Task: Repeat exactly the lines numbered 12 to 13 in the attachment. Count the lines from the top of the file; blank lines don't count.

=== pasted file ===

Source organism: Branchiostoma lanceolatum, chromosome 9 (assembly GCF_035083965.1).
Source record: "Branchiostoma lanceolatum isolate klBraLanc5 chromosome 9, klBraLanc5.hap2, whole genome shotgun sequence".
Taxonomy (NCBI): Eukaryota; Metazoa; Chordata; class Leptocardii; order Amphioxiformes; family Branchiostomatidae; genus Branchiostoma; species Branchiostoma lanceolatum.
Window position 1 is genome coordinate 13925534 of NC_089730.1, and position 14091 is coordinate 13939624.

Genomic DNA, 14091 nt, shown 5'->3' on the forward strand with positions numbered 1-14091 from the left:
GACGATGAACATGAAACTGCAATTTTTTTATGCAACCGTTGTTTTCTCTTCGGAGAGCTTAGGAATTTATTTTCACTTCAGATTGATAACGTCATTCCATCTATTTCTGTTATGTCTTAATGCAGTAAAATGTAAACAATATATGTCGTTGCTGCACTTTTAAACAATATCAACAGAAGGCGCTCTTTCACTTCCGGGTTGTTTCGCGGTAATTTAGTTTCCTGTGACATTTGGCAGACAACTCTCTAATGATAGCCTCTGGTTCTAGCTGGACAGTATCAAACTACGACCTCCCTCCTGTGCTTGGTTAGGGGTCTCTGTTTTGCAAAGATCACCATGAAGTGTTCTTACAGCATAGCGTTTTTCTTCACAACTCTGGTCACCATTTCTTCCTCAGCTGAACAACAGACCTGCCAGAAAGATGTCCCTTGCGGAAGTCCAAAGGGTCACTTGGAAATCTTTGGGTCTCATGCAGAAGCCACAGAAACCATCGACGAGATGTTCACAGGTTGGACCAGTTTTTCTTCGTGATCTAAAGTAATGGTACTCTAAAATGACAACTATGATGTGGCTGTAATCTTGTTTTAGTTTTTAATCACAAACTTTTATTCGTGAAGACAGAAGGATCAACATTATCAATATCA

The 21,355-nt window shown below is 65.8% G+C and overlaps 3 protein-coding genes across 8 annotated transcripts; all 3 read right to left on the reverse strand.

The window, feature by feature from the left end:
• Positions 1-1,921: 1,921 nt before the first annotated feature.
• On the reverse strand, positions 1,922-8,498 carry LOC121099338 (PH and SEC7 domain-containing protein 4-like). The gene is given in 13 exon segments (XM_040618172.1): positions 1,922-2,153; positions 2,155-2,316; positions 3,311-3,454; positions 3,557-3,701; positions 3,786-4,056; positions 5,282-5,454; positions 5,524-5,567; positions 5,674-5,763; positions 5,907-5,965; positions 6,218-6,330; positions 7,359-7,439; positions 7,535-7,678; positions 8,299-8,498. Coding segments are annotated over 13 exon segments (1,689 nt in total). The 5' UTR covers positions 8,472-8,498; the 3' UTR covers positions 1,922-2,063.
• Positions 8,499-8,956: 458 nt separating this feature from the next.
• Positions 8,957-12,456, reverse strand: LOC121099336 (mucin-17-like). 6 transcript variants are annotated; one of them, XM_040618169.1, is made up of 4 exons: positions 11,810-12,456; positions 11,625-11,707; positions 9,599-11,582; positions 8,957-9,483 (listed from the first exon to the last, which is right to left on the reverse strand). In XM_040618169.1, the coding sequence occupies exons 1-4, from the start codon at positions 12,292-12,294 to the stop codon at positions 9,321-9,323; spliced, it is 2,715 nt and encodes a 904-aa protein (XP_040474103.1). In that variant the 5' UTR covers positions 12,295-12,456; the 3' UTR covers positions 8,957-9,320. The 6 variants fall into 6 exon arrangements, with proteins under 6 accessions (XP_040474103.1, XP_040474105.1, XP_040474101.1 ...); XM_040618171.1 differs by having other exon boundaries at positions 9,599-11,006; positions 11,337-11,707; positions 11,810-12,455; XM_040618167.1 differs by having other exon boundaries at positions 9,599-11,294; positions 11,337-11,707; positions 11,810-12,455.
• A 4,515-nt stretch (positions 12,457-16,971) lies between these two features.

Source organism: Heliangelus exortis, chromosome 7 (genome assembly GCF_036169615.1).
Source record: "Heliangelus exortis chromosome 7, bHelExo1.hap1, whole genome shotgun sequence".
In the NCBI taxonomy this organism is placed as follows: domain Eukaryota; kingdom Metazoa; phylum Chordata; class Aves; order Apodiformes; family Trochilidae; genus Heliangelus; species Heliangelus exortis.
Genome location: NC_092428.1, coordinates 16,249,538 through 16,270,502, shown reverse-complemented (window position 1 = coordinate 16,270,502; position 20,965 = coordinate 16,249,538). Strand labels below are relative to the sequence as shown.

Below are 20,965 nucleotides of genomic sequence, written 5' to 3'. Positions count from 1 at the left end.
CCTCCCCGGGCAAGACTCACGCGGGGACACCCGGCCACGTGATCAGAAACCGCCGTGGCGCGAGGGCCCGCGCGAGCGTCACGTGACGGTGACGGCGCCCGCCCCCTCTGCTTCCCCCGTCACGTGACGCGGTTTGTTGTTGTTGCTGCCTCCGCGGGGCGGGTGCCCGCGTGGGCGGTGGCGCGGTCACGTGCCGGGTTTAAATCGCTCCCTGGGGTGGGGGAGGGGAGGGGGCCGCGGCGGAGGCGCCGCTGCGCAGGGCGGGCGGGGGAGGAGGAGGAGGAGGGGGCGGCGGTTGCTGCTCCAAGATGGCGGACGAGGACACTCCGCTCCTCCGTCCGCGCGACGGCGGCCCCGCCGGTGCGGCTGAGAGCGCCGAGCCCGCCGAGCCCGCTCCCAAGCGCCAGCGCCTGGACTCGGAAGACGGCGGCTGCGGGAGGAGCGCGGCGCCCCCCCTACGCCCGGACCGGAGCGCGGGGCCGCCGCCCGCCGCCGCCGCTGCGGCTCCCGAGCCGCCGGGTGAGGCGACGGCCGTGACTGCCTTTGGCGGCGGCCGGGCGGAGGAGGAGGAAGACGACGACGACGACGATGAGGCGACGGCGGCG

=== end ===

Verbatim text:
• Positions 8,957-12,456, reverse strand: LOC121099336 (mucin-17-like). 6 transcript variants are annotated; one of them, XM_040618169.1, is made up of 4 exons: positions 11,810-12,456; positions 11,625-11,707; positions 9,599-11,582; positions 8,957-9,483 (listed from the first exon to the last, which is right to left on the reverse strand). In XM_040618169.1, the coding sequence occupies exons 1-4, from the start codon at positions 12,292-12,294 to the stop codon at positions 9,321-9,323; spliced, it is 2,715 nt and encodes a 904-aa protein (XP_040474103.1). In that variant the 5' UTR covers positions 12,295-12,456; the 3' UTR covers positions 8,957-9,320. The 6 variants fall into 6 exon arrangements, with proteins under 6 accessions (XP_040474103.1, XP_040474105.1, XP_040474101.1 ...); XM_040618171.1 differs by having other exon boundaries at positions 9,599-11,006; positions 11,337-11,707; positions 11,810-12,455; XM_040618167.1 differs by having other exon boundaries at positions 9,599-11,294; positions 11,337-11,707; positions 11,810-12,455.
• A 4,515-nt stretch (positions 12,457-16,971) lies between these two features.